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Employment in Europe - Statistics & Facts

The gradual recovery of the European labor market after the global financial crisis of the late 2000s was brought to a sudden halt in 2020, after the arrival of the Coronavirus pandemic in Spring of that year. At the end of 2019, there were more 227.4 million people employed in the European Union and United Kingdom, with this number dropping by six million in the first half of 2020. For the 27 member states of the EU, the employment rate fell to 66.9 percent, the lowest employment rate since early 2018. The unemployment rate, which had fallen to as low as 6.4 percent in 2019, rapidly increased to 7.7 percent by the summer.

Mass unemployment kept at bay

While the labor market figures for 2020 are clearly concerning, they would be much worse were it not for the unprecedented levels of governmental assistance provided early in the pandemic. One of the most important measures that European governments have utilized are job retention schemes, such as France's Chômage partiel scheme, or Germany's Kurzarbeit system. Although some of these employment structures were in place before 2020, the number of employees they have taken on increased significantly in 2020. In order to help EU member states pay for schemes such as these, the European Union has aims to provide 100 billion Euros in unemployment support funds, in the form of loans, with eighteen member states applying for financial assistance from this mechanism. While one of the implicit purposes of the fund was to encourage solidarity between European economies, it is unlikely to address long-term geographic disparities in the labor market. The unemployment rate in Europe for example, currently ranges from 16.5 percent in Greece, to just 3.1 percent in Czechia. Among the largest economies in Europe, Spain has consistently had a far higher unemployment rate than that of Germany, although that gap has narrowed somewhat since 2013.

Traits of the European Labor Market

While the vast majority of workers in Europe are full-time workers, an increasing number of people in Europe only work part-time. There is also a significant number of self-employed workers, as well as those who only work on a temporary basis. Another flexible working arrangement that has become increasingly popular, in recent years, is working from home a privilege which 37.2 percent of Swedish workers were able to take advantage of in 2019, compared with the European average of 16.1 percent of workers.

Key figures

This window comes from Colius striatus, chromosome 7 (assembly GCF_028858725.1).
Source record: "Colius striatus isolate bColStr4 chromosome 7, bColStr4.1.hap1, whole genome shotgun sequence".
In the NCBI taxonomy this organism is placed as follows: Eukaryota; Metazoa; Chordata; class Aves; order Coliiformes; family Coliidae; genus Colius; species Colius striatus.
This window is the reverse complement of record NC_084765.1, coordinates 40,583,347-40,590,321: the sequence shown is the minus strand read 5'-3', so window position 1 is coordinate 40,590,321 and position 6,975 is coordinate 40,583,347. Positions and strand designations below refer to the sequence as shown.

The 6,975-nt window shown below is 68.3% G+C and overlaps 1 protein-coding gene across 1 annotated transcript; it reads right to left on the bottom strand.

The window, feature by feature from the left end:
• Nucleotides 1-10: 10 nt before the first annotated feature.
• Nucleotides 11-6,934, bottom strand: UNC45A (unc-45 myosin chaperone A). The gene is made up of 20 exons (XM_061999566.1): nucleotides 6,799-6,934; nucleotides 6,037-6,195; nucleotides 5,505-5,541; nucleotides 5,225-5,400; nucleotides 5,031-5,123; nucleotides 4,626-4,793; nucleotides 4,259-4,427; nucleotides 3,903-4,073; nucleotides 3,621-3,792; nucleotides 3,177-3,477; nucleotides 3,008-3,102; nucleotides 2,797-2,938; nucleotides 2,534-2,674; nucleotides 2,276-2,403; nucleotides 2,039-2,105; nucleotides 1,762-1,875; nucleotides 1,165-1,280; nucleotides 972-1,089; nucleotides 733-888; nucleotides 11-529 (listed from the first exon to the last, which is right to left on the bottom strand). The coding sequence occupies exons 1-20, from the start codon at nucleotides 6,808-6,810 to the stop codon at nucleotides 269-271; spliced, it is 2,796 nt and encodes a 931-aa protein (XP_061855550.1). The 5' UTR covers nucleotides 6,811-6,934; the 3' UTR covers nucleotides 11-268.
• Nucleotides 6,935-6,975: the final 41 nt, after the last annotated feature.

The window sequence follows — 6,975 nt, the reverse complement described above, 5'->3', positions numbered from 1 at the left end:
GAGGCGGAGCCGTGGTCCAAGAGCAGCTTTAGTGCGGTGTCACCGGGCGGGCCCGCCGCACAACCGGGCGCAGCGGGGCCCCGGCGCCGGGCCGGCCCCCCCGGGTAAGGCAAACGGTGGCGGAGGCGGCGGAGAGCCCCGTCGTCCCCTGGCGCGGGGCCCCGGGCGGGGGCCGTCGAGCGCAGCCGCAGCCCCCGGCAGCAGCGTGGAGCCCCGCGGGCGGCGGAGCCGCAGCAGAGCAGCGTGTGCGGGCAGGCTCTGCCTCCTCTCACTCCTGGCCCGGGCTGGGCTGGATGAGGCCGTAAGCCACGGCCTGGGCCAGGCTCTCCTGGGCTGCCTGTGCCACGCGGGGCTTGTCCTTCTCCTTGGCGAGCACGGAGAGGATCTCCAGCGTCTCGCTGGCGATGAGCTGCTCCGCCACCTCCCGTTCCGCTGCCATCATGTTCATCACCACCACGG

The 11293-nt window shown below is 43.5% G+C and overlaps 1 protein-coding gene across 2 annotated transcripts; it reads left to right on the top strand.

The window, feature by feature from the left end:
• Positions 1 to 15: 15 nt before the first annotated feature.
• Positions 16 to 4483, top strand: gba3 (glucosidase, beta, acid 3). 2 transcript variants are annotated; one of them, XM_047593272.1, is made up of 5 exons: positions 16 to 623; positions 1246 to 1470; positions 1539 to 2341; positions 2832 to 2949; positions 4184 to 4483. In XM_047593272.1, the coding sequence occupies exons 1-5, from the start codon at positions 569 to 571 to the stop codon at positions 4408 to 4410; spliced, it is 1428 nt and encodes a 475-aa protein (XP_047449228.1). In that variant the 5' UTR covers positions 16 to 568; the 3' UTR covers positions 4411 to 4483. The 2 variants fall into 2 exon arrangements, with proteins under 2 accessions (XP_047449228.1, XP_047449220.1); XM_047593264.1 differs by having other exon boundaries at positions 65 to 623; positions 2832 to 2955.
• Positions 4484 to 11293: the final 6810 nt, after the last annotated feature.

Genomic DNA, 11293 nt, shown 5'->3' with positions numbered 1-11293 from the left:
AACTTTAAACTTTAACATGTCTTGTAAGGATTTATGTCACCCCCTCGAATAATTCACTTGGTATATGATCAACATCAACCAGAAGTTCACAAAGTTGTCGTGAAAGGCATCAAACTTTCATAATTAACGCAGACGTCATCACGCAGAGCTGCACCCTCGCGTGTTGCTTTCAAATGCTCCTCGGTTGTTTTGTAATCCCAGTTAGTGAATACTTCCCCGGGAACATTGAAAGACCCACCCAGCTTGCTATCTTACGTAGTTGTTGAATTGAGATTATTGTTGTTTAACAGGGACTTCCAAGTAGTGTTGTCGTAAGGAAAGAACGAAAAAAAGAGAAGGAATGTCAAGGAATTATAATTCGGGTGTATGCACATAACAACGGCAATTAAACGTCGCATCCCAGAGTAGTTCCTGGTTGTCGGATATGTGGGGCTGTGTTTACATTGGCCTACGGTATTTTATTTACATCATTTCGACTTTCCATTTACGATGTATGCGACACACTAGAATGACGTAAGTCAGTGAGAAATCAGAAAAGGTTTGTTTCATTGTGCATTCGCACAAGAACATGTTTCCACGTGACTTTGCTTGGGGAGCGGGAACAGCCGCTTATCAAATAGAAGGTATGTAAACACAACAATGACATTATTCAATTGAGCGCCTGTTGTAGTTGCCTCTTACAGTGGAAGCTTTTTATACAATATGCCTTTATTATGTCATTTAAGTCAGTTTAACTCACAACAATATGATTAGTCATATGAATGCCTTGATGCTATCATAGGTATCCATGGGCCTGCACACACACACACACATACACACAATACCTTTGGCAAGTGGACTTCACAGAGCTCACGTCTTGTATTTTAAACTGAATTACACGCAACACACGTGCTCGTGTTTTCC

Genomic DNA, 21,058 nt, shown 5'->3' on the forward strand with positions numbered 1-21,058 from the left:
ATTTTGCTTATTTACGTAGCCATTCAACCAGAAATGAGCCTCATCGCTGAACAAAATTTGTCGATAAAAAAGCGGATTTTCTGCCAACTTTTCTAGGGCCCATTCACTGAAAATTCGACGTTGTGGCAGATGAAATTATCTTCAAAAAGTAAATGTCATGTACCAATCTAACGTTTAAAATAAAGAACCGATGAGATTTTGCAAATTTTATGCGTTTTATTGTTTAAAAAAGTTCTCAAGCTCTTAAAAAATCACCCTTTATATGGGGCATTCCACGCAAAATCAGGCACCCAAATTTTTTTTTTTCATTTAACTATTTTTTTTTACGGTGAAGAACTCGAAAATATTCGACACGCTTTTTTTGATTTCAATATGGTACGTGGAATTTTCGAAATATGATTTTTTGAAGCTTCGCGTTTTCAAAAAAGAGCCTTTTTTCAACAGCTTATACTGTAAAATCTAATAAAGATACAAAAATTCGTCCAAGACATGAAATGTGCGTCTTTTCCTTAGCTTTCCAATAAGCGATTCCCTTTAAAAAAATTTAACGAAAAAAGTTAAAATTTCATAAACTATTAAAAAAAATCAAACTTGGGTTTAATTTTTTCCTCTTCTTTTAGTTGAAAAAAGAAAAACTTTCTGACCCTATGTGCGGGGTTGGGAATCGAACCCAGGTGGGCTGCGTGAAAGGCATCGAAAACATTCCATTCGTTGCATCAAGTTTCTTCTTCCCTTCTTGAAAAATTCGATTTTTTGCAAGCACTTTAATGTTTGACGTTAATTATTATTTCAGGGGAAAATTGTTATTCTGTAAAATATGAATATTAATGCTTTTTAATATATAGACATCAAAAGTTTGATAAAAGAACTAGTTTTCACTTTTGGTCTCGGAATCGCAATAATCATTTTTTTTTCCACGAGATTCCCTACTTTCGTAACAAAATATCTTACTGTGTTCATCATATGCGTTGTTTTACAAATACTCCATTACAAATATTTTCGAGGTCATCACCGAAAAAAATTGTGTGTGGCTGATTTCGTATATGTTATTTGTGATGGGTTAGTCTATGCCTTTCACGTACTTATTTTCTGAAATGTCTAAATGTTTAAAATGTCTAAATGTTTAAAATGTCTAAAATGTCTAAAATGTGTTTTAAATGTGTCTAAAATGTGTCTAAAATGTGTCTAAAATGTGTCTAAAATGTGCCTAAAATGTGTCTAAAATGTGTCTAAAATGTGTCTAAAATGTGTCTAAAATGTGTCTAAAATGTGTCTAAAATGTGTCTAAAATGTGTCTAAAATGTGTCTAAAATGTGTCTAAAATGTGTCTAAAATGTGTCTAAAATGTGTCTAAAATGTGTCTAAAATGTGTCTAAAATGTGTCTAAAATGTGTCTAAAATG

The most important key figures provide you with a compact summary of the topic of "Employment in Europe" and take you straight to the corresponding statistics.

Unemployment

Labor Force

Wages and Earnings

Interesting statistics

In the following 5 chapters, you will quickly find the {amountStatistics} most important statistics relating to "Employment in Europe".

Employment in Europe

Dossier on the topic

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Employment in Europe - Statistics & Facts

The gradual recovery of the European labor market after the global financial crisis of the late 2000s was brought to a sudden halt in 2020, after the arrival of the Coronavirus pandemic in Spring of that year. At the end of 2019, there were more 227.4 million people employed in the European Union and United Kingdom, with this number dropping by six million in the first half of 2020. For the 27 member states of the EU, the employment rate fell to 66.9 percent, the lowest employment rate since early 2018. The unemployment rate, which had fallen to as low as 6.4 percent in 2019, rapidly increased to 7.7 percent by the summer.

Mass unemployment kept at bay

While the labor market figures for 2020 are clearly concerning, they would be much worse were it not for the unprecedented levels of governmental assistance provided early in the pandemic. One of the most important measures that European governments have utilized are job retention schemes, such as France's Chômage partiel scheme, or Germany's Kurzarbeit system. Although some of these employment structures were in place before 2020, the number of employees they have taken on increased significantly in 2020. In order to help EU member states pay for schemes such as these, the European Union has aims to provide 100 billion Euros in unemployment support funds, in the form of loans, with eighteen member states applying for financial assistance from this mechanism. While one of the implicit purposes of the fund was to encourage solidarity between European economies, it is unlikely to address long-term geographic disparities in the labor market. The unemployment rate in Europe for example, currently ranges from 16.5 percent in Greece, to just 3.1 percent in Czechia. Among the largest economies in Europe, Spain has consistently had a far higher unemployment rate than that of Germany, although that gap has narrowed somewhat since 2013.

Traits of the European Labor Market

While the vast majority of workers in Europe are full-time workers, an increasing number of people in Europe only work part-time. There is also a significant number of self-employed workers, as well as those who only work on a temporary basis. Another flexible working arrangement that has become increasingly popular, in recent years, is working from home a privilege which 37.2 percent of Swedish workers were able to take advantage of in 2019, compared with the European average of 16.1 percent of workers.

Interesting statistics

In the following 5 chapters, you will quickly find the {amountStatistics} most important statistics relating to "Employment in Europe".

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